One of the ideas that has proven successful is doing live chats (panel style) on Facebook called Afrontando Juntos (Coping Together). This idea came about when the pandemic started. Every time we have a shared crisis, we see an increase of demand for services. I already knew that there were many people within the Latinx community that were suffering and didn’t have insurance or other ways to access mental health resources, so it made sense to create a space to provide support in Spanish to the community. The vision was for those that couldn’t get therapy at least could get some tools to cope with the crisis and share resources so anyone in need can connect with someone. 

For me, leading these chats was scary at first as I prefer to be behind the scenes but seeing the interest and the engagement from the community made those fears dissipate. We have people joining from all over the world depending on the topic and invited speaker. We try to answer as many questions as we can related to mental health and the pandemic. The recurring themes in these panels are how to deal with anxiety, help talking with children, supporting schoolwork, and loneliness. We will continue offering these panels as long as there is interest and need.  


Do you have any recommendations for communicators who want to amplify voices of people who have experienced trauma, and how can we best go about this without causing more trauma? 


The retraumatizing of sharing stories is very common, sometimes people think they are ready to share and when they are retelling their story, some questions from the interviewer might trigger negative memories and feelings that they didn’t expect. As a communicator, it is very important to be mindful of how much people want to share or are able to share; they might open up and then shut down. We need to allow them to stop and not try to get more information.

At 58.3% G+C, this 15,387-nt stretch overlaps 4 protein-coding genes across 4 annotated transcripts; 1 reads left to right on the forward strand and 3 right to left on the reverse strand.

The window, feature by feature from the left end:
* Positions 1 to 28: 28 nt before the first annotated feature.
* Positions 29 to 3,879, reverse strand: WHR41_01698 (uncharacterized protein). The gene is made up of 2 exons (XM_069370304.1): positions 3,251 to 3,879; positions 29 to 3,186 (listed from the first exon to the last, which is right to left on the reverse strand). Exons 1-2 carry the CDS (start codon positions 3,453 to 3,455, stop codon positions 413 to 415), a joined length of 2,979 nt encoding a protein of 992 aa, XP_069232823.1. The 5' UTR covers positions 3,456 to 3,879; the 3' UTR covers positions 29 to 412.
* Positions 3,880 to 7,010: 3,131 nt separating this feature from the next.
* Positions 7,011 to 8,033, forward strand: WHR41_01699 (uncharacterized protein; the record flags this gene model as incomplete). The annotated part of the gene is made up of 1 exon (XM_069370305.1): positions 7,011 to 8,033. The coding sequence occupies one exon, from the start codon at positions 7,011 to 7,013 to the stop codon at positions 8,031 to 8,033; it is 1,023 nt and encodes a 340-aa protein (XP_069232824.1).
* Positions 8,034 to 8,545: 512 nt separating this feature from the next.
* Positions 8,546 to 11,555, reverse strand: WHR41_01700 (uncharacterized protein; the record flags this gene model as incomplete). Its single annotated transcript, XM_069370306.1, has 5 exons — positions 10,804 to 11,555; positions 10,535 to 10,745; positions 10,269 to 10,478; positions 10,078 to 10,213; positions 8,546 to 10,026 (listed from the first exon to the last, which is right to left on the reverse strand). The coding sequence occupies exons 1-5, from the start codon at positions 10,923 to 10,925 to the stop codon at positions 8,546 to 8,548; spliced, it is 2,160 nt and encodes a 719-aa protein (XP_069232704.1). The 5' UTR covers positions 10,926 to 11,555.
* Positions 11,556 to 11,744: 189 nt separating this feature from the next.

I recommend asking the following questions: 

1. Are you ready to tell me your story?
2. Are you ready to share it with others?
3. Are you ready for people to comment on your stories once it’s published?
4. Do you have support to deal with negative comments?
5. Is it ok if I ask you about this? /Is this something you want to share?
6. We can stop sharing at any time

For journalists or communications people, make sure you let the person tell the story on their own terms as they likely have experienced a loss of control, and you want them to have the sense of control of their story and how it’s told. Make sure to validate what they are sharing and how they are feeling.  

When possible share the story with them before it is published and be prepared if they change their minds at the last minute. Respect their decision with no pressure or questions asked. 


The current political environment has been hard for communities of color. Can you talk about the accessibility of resources or the lack thereof?  


Communities of color are the most impacted by mental health challenges due to many factors such as mental health stigma, lack of culturally competent services, and lack of access to insurance. Immigrants who are undocumented are often uninsured and when they do have insurance, their insurance may not cover mental health services.